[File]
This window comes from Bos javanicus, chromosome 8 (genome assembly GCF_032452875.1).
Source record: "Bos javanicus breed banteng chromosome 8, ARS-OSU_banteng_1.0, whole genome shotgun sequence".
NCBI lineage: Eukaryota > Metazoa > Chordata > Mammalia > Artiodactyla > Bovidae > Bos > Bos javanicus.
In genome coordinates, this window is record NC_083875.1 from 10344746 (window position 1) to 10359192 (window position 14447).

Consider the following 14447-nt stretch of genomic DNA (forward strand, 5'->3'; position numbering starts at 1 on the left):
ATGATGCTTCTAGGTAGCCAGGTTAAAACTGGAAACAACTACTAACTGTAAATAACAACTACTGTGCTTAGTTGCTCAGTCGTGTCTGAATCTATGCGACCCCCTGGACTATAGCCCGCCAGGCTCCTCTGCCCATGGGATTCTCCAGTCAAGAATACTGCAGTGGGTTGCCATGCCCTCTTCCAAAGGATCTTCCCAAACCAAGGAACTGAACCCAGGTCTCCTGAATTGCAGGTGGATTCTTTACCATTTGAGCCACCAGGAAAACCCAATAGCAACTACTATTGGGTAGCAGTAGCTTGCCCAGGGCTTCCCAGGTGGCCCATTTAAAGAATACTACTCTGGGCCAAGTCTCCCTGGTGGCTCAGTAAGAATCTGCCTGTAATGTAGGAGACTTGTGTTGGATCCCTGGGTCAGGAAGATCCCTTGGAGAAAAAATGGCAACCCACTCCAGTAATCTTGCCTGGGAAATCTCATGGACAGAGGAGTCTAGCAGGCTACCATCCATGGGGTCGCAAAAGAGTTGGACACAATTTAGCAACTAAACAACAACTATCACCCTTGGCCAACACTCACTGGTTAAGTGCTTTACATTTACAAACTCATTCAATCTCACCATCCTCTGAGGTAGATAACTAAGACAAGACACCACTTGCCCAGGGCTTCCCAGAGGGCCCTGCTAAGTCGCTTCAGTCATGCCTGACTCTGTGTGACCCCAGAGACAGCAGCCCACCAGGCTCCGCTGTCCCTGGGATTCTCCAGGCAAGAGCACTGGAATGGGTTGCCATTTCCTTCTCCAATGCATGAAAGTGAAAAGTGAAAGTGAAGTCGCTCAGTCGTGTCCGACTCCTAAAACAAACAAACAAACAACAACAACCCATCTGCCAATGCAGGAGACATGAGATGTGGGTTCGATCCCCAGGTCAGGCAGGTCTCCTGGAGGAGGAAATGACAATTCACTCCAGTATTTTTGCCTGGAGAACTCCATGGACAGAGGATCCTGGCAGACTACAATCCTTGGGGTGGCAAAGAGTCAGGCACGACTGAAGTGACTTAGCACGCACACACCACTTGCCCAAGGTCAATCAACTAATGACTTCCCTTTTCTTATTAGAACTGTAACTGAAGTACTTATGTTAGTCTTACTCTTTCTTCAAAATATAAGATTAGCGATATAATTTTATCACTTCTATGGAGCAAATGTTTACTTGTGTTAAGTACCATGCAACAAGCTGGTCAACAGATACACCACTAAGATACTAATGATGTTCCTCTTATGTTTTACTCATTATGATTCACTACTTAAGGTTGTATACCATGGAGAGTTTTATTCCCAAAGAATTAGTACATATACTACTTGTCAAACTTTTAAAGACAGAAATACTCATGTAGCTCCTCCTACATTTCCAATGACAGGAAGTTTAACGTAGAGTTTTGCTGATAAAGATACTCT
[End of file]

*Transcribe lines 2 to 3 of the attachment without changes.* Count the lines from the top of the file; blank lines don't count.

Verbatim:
Source record: "Bos javanicus breed banteng chromosome 8, ARS-OSU_banteng_1.0, whole genome shotgun sequence".
NCBI lineage: Eukaryota > Metazoa > Chordata > Mammalia > Artiodactyla > Bovidae > Bos > Bos javanicus.